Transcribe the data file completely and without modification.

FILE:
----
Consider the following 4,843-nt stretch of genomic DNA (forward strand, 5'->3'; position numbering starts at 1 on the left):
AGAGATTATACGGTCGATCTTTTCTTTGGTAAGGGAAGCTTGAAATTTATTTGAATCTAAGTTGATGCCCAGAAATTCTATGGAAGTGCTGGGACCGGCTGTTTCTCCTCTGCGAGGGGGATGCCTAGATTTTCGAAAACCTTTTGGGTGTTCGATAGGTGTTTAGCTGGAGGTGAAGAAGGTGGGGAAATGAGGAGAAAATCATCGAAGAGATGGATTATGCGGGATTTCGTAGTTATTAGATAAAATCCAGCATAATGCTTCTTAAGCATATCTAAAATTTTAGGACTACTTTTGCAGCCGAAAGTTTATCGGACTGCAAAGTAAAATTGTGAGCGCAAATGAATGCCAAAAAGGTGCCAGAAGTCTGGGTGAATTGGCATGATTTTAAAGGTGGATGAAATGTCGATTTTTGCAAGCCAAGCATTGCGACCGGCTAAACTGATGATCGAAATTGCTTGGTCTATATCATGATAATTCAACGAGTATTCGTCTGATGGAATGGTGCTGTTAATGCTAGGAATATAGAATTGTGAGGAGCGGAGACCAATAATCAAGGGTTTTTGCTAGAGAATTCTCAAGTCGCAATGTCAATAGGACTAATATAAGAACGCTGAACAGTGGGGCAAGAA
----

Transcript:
Consider the following 4,843-nt stretch of genomic DNA (forward strand, 5'->3'; position numbering starts at 1 on the left):
AGAGATTATACGGTCGATCTTTTCTTTGGTAAGGGAAGCTTGAAATTTATTTGAATCTAAGTTGATGCCCAGAAATTCTATGGAAGTGCTGGGACCGGCTGTTTCTCCTCTGCGAGGGGGATGCCTAGATTTTCGAAAACCTTTTGGGTGTTCGATAGGTGTTTAGCTGGAGGTGAAGAAGGTGGGGAAATGAGGAGAAAATCATCGAAGAGATGGATTATGCGGGATTTCGTAGTTATTAGATAAAATCCAGCATAATGCTTCTTAAGCATATCTAAAATTTTAGGACTACTTTTGCAGCCGAAAGTTTATCGGACTGCAAAGTAAAATTGTGAGCGCAAATGAATGCCAAAAAGGTGCCAGAAGTCTGGGTGAATTGGCATGATTTTAAAGGTGGATGAAATGTCGATTTTTGCAAGCCAAGCATTGCGACCGGCTAAACTGATGATCGAAATTGCTTGGTCTATATCATGATAATTCAACGAGTATTCGTCTGATGGAATGGTGCTGTTAATGCTAGGAATATAGAATTGTGAGGAGCGGAGACCAATAATCAAGGGTTTTTGCTAGAGAATTCTCAAGTCGCAATGTCAATAGGACTAATATAAGAACGCTGAACAGTGGGGCAAGAA